In fact Target continues to adjust its focus to make sure K-12 programs and teachers get the attention they need, so students are prepared by the time they get to college. The area most targeted is literacy and reading. From the Target Book Club program to Family Reading Night, the emphasis is on adults and children doing something together. The United Through Reading Program is uniquely designed to allow military moms and dads overseas the chance to “connect” with their kids through specially produced videotapes that can be used for bedtime story time. but one area where they have been recognized is the support of the environment.
They frequently encourage recycling and many of their facilities are sustainable. While they certainly aren’t perfect in the field, they generally do better than other similar chains in caring for the environment. Target may seem to be an all around great company, giving back to the community however, they have their flaws as well. Of more than 1,400 Target stores employing more than 300,000 people nationwide, not one has a union.
Employees at various stores say an anti-union message and video is part of the new-employee orientation. At stores in the Twin Cities, where Target is headquartered, the United Food and Commercial Workers (UFCW) union Local 789 has been trying for several years to help Target employees organize, with little luck. The wages start at $7. 25 to $7. 50 an hour at Target. They’ll say that’s a competitive wage, but they can’t say it’s a living wage.
We know a lot of their managers are telling people, ‘If we find out you’re involved in organizing a union you’ll get fired. ‘” In April 2003, a federal court on the Pacific island of Saipan approved a $20 million settlement on a class action lawsuit filed against Target and 21 other companies. The lawsuit charged that the companies contracted sweatshop labor on Saipan, a U. S. Commonwealth and should be held accountable for worker treatment and conditions in foreign-owned factories operating on U. S. soil.
According to the complaint, the more than 13,000 garment workers in Saipan regularly worked 12-hour days, seven days a week, often times “off the clock” without receiving any pay or overtime. The lawsuit also accused Levi Strauss and other companies of operating a “racketeering conspiracy” through which workers, who are mostly young women, sign contracts waiving their basic human rights and pay recruitment fees of up to $10,000 to secure sweatshop jobs. By agreeing to the settlement, the companies admitted no wrongdoing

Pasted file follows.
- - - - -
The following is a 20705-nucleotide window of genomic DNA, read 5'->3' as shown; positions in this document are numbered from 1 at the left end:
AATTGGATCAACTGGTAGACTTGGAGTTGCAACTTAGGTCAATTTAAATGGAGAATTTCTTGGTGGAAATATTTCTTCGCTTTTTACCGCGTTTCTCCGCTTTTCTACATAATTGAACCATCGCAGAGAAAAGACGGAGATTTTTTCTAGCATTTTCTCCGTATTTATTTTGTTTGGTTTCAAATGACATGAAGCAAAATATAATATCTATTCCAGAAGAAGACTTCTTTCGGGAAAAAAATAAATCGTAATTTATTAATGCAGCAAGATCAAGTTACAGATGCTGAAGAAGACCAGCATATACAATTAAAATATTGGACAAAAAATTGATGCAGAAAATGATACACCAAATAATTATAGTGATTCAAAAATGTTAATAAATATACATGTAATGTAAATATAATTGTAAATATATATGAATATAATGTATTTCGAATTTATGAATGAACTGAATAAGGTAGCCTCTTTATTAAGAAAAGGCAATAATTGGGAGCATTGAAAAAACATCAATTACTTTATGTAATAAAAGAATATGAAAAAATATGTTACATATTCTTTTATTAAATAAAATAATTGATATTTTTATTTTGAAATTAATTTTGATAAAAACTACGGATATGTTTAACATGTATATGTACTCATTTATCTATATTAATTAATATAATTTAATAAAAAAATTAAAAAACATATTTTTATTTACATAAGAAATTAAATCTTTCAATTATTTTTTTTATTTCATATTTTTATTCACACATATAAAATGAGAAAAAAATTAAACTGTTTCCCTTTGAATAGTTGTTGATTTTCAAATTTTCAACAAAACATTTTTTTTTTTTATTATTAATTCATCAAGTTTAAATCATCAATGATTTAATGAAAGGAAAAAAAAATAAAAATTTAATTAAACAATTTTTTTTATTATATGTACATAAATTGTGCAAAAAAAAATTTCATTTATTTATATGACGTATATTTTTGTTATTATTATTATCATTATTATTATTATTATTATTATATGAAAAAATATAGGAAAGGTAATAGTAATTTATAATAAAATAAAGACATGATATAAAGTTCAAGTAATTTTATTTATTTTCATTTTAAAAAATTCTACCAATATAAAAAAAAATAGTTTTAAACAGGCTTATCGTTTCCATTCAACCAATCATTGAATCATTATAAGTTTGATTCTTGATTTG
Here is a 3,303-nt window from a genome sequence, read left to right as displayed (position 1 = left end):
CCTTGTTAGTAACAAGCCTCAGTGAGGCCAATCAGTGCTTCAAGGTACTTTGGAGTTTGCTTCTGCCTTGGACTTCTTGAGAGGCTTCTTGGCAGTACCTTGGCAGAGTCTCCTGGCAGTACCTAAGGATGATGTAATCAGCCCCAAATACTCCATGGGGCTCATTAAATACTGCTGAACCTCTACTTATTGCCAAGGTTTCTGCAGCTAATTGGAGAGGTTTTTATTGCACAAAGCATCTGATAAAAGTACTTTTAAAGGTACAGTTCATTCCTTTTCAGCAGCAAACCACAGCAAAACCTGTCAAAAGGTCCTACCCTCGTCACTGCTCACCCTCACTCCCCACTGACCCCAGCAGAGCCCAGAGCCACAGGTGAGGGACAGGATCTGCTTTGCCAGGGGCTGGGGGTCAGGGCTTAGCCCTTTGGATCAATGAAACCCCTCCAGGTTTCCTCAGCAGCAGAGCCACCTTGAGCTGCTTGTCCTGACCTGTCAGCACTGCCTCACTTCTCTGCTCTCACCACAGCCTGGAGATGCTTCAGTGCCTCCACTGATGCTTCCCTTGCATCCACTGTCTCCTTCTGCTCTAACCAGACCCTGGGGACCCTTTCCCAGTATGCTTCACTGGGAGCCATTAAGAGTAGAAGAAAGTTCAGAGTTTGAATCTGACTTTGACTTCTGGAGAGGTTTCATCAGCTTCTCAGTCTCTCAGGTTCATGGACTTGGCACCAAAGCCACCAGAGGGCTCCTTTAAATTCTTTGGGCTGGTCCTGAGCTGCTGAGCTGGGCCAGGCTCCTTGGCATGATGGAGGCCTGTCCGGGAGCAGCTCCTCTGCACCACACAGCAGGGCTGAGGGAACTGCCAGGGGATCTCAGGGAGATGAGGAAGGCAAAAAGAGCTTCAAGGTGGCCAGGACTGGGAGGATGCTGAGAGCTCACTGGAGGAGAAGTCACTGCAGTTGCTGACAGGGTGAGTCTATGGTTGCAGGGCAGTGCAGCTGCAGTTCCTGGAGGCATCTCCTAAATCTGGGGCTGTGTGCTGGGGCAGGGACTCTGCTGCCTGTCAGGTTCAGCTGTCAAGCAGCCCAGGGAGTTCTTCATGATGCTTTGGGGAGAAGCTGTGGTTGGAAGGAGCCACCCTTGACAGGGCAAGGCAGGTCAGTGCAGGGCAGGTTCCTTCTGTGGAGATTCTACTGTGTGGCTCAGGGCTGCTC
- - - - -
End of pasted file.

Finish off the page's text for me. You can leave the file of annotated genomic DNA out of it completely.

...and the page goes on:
As of March 2001 Target was selling clothing produced at the Leader Garment factory in El Salvador. The Leader facility has been cited by the National Labor Committee as a facility that enforces mandatory pregnancy tests–women who test positive are immediately fired, obligatory overtime of 6 working days a week 13 hour shifts, and workers are paid 60 cents an hour – less than one-third of the cost of living. In Feb. 2003 Target paid $95,000 to settle case case bought by the Equal Employment Opportunity Commission (EEOC) on behalf of a worker who had been diagnosed with multiple sclerosis.
The case included claims that Target wrongfully refused to transfer the worker to a different job and unlawfully disclosed disability-related information to a prospective employer. In accordance with the settlement Target also agreed to provide American with Disabilities Act-related training to its management level personnel. In addition, it agreed to abide by federal record keeping requirements and maintain a policy barring workplace harassment. Target disputed the charge that its actions violated the ADA. Target may have their bad ways in the eyes of some, but it will still continue to be one of the top leaders in retail at a low price.